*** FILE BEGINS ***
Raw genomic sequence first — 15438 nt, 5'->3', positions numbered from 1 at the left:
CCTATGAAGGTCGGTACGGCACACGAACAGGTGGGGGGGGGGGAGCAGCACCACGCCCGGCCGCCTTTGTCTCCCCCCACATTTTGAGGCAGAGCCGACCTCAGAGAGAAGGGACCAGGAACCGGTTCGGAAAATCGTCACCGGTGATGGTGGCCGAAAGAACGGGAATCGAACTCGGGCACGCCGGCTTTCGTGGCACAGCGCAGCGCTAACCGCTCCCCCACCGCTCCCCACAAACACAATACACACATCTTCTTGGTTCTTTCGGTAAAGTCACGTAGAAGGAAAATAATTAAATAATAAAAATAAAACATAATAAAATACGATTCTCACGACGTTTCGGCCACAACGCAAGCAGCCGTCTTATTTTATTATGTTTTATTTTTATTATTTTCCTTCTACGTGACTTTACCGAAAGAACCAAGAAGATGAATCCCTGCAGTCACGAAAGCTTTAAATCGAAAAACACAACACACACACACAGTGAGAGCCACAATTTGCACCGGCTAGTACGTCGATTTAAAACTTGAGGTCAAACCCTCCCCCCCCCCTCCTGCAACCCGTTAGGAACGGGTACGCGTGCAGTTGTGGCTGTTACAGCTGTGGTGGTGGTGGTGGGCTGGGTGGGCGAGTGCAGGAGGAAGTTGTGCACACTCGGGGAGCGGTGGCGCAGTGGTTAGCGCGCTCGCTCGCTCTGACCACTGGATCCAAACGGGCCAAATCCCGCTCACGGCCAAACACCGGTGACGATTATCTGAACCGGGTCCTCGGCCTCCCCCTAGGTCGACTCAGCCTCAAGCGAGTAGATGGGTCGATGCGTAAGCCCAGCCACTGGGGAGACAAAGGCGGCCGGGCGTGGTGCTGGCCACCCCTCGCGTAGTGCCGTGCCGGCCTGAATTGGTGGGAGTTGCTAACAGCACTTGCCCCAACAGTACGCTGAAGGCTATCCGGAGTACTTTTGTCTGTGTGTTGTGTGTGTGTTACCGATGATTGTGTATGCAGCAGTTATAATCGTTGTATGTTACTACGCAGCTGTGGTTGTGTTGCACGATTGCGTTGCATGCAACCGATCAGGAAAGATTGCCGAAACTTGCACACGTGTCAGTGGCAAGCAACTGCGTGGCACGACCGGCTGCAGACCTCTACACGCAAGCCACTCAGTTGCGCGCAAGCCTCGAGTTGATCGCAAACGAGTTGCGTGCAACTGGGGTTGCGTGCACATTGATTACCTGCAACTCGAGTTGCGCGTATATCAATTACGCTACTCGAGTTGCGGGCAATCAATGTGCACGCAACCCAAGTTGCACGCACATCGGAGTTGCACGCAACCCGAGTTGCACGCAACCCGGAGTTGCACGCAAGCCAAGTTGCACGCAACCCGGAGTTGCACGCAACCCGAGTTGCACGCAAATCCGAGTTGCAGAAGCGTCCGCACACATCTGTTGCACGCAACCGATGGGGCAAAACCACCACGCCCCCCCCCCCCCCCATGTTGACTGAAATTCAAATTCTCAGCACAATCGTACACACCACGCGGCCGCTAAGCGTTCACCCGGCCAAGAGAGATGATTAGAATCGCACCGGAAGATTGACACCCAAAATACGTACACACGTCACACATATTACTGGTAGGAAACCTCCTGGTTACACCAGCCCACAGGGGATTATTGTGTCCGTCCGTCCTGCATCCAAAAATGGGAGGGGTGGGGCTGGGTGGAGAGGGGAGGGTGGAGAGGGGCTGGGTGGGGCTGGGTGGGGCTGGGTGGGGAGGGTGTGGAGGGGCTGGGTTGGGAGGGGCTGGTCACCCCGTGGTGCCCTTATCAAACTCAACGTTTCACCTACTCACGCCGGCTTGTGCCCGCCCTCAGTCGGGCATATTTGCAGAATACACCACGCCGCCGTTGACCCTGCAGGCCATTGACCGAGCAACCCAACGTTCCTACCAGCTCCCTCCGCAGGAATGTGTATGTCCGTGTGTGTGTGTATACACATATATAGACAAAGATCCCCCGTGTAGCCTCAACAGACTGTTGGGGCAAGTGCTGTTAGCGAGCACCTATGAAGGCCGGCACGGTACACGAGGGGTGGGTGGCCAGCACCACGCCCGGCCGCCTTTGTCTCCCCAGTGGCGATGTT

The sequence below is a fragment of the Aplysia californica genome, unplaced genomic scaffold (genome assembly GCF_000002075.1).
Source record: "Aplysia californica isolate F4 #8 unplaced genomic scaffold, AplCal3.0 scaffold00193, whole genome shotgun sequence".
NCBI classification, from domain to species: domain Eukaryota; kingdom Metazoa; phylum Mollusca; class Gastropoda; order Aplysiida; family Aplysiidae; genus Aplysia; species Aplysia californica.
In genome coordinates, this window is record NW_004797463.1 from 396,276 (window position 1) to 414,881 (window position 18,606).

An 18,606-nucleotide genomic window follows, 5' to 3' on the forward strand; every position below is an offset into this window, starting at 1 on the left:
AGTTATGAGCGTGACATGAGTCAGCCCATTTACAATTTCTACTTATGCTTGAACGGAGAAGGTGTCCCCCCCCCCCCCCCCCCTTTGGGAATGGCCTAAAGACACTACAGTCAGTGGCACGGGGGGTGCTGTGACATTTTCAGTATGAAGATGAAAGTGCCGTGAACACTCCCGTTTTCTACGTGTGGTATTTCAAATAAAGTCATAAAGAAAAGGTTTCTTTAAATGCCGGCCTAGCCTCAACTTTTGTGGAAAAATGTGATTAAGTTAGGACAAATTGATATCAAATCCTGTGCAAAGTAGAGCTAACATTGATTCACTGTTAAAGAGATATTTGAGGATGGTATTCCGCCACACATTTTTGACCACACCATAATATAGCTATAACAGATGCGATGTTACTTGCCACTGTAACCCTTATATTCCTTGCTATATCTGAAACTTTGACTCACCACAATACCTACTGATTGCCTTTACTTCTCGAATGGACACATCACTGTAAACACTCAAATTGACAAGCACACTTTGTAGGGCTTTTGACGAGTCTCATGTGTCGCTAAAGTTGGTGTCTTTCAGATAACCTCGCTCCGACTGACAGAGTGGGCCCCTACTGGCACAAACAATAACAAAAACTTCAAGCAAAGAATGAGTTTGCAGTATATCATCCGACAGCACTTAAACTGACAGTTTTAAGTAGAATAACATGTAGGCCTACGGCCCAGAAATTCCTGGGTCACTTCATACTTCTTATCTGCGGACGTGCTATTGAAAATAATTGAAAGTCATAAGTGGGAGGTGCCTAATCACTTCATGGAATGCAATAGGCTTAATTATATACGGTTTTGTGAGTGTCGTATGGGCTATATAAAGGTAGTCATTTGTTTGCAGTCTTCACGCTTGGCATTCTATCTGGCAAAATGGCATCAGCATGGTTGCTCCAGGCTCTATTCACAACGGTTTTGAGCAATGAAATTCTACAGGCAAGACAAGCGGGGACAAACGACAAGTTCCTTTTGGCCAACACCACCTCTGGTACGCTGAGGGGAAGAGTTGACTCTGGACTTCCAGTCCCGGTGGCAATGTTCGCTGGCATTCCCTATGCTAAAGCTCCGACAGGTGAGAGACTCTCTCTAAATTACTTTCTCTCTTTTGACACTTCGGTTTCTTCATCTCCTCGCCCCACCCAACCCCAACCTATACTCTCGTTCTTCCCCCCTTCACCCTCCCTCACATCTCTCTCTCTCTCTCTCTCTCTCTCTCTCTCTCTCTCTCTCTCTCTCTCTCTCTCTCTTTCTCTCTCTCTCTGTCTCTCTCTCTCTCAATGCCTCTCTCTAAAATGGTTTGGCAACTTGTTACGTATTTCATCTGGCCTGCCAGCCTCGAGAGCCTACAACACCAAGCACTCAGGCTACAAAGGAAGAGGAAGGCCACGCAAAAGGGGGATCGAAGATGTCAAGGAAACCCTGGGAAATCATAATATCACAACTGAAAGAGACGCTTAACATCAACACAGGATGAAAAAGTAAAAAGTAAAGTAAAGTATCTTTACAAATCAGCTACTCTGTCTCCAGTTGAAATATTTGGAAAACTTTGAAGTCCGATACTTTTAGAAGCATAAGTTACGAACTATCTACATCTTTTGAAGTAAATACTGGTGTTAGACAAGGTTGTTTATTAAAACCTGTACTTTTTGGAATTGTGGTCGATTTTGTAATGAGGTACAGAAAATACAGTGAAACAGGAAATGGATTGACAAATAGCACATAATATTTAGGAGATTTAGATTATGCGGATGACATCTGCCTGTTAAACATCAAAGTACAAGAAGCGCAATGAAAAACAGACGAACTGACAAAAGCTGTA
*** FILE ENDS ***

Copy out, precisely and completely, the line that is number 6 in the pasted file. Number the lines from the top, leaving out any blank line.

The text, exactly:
In genome coordinates, this window is record NW_004797463.1 from 396,276 (window position 1) to 414,881 (window position 18,606).